A leader can’t do much about the first three of these, but can greatly influence the last two. And that influence can, to a large extent, cancel out the ill-effects of biology and history. But how?

There are several things an RL leader can do to foster hope:

Set achievable and meaningful goals - Nothing destroys the sense of hope in a team quite so fast as goals (whether financial or other) which are perceived as unachievable. A leader must be prepared to show how goals can be met, just setting a target or goal is not enough. The goal must be meaningful to the team member it is set for. Meaningful means not for the firm or the business, but for the follower.

Have a clear vision – A clear vision for the team/firm and be able to articulate how it is achievable.

Give praise and recognition – Particularly for the ‘how’ of what people have done: for the effort, the ingenuity, the creativity and even when the goal itself is not achieved. By doing so, success is more likely in the future.

Celebrate with praise and recognition - Even minor individual and team goal successes. Hope largely springs from the reward system of the brain. The more reward, the more hope; the more hope, the more individual and joint effort; the more effort, the more success.

These four actions create a context of hope. For a professional service firm, it’s not that much different with clients.

Someone who’s a good team leader can also create a context of hope for clients. With hope comes loyalty, and with loyalty comes business.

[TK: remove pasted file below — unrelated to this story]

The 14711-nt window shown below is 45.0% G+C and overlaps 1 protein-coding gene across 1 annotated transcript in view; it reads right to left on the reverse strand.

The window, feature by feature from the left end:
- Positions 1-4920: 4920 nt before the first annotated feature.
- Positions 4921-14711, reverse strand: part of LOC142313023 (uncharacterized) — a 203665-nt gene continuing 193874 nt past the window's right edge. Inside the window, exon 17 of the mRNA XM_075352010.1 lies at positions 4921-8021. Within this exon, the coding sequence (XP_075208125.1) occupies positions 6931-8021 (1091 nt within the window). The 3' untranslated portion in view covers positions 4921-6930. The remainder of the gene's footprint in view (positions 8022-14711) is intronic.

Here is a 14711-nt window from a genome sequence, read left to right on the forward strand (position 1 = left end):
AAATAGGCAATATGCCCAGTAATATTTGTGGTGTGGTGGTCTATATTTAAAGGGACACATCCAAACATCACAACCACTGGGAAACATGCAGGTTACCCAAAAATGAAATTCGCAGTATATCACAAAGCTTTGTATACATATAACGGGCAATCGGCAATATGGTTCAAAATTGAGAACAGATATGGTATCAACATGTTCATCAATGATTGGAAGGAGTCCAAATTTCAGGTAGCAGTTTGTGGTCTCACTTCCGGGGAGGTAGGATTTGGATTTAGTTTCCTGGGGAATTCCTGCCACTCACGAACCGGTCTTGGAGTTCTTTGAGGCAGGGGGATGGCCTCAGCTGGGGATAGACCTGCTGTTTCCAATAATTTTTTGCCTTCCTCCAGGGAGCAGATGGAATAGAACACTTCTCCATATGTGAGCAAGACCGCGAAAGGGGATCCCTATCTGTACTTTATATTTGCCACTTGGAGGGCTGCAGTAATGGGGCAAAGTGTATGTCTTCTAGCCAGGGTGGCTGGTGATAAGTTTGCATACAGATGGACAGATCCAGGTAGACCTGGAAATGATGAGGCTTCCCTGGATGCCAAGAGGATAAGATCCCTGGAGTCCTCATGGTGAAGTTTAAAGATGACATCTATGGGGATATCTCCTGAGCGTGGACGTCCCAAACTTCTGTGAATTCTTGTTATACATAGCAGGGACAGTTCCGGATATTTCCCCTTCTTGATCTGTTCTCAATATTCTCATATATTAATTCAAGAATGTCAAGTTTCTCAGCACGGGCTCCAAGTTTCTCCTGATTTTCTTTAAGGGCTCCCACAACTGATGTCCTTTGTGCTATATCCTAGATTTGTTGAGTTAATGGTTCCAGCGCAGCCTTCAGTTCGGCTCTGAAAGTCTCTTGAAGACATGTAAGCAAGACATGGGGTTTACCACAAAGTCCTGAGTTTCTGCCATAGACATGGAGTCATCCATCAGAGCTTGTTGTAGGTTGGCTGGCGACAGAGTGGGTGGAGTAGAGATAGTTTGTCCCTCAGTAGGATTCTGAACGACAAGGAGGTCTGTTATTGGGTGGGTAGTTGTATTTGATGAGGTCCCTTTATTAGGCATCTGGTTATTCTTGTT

If you have hope, you’re on the way to resilience. Another aspect of resilience which good leaders bring to their teams or firms relates to the sense of tribe.

When I lived with hunter-gatherers, I noticed that what separated them from those who work in today’s Western world was the enjoyment they got from their work.

The men, for example, went on the hunt despite its inherent dangers because they enjoyed the process. It was a socialising and engaging pastime.

It didn’t matter that much if they didn’t catch anything. Over 70 per cent of the protein that the band lived on came from the gathering activities of the women and children – especially the children whose job it was to reach into the cracks and crevices in the rocks with their small hands and pull out lizards and other small animals (somehow, they always knew when there were snakes lurking there).

The women, too, enjoyed socialising, singing and playing with the children when they were out gathering. Work was, for the most part, less like drudgery and more like fun.

A relational leader can’t always give their team ‘fun’ things to do, but can make work a socialising and engaging experience; they can make work as communal and as interesting as possible.

Having interesting work is a prime factor in resilience; and work needs to be a communal experience because an employee’s resilience can normally only come, as research indicates, from being part of a mutually supportive team. That’s the essence of ‘tribe’.

There are exceptions, of course: those individuals (maybe 7 per cent of us) that have a high degree of natural resilience in their genome can work alone and be perfectly resilient.

Our experience in helping to form and manage high performance teams, as well as recent research, shows that the defining feature of a high-performance team is that its members like and respect each other.

And they enjoy the process of working together no matter what the task; and socialising with each other during breaks and downtimes.

What makes work an engaging enterprise for humans is, at least in part, the opportunity to relate. It follows that the best leader is one who understands the essence of forming, maintaining and encouraging relational support. In other words, relational leadership

Dr Bob Murray is a behavioural psychologist with an interest in legal and professional services.